Saturday September 03, 2016
Peter Behrens on his job herding cattle in Alberta
more stories from this episode
- Cordelia Strube on telling difficult stories and taking chances with her writing
- Jason Proctor on why he loves big books
- Gary Barwin on fifth-grade pirates and Christopher Columbus
- If you liked Jay Z's Decoded, you'll love...
- Peter Behrens on his job herding cattle in Alberta
- Musician Chloe Charles on the novel that helped her understand her father
- Full Episode
Peter Behrens is the author of Carry Me, a historical epic about a high-stakes romance that has its roots in both World Wars. His first novel, The Law of Dreams, won the Governor General's Literary Award for fiction in 2006. Before he picked up the pen, though, Behrens spent a memorable summer working as a ranch hand in Alberta. This interview originally aired on April 25, 2016.
My dad had this vision of the American and Canadian West as these wide open spaces where men were noble and there was a lot of light and all that. So I had to become a cowboy. When I was 18 I got myself a job on a ranch by Caroline and Sundre, Alberta, near Red Deer. I worked there for four or five months as the most ignorant hand on the place. I spent a fair bit of time on horseback. I had a herd of 600 cattle in a really rough, forested piece of land in the Rocky Mountain foothills. Having anything to do with cattle meant working on horses, which was a lot of fun. But I also spent a lot of time on tasks that were real drudgery — you know, mending fences and making hay. That's about 80% of ranch work, in that kind of climate anyhow. Making hay to feed them through the winter and fences to keep them in.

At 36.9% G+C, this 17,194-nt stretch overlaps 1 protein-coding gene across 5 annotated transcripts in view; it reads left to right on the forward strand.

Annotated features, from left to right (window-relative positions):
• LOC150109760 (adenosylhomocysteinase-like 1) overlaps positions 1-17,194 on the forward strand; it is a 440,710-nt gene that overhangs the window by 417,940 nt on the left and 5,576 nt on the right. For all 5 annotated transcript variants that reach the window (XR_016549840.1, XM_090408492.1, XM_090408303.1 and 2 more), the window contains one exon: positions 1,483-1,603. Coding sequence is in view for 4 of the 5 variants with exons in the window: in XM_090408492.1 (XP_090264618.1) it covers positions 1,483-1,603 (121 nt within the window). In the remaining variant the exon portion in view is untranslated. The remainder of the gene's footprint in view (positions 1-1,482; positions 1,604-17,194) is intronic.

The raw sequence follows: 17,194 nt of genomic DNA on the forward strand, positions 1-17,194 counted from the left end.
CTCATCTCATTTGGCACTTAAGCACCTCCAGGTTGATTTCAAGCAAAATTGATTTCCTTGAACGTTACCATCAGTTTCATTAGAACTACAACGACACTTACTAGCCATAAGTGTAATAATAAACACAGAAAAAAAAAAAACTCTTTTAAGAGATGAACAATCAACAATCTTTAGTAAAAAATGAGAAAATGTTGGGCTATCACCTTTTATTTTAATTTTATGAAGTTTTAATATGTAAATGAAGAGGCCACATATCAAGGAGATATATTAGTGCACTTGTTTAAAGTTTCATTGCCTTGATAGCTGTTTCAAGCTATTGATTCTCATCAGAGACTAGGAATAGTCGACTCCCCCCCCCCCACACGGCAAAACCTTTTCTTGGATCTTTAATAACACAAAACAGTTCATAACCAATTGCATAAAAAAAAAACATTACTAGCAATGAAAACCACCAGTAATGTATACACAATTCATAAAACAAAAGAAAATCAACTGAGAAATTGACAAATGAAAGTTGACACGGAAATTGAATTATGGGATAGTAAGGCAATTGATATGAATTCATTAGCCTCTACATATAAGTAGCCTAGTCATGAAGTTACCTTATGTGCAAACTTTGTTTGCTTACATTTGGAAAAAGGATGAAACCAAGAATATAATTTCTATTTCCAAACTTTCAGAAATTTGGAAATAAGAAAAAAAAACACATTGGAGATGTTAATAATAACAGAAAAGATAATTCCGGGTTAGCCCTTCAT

I grew up in a world where everybody really took care of me and cared about my future. I was an indulged child in an upper middle-class family in Montreal. But I got out to that ranch and on the first day, I was on a horse. I'd rarely been on a horse before, and there I was on the first day, on a horse crossing the river on a full-flood spring tide, moving a herd from summer to winter pasture. About halfway across, I realized I could drown there and they don't really care. It was risky! That was sort of scary, but also hugely liberating in a way.
Peter Behrens' comments have been edited and condensed.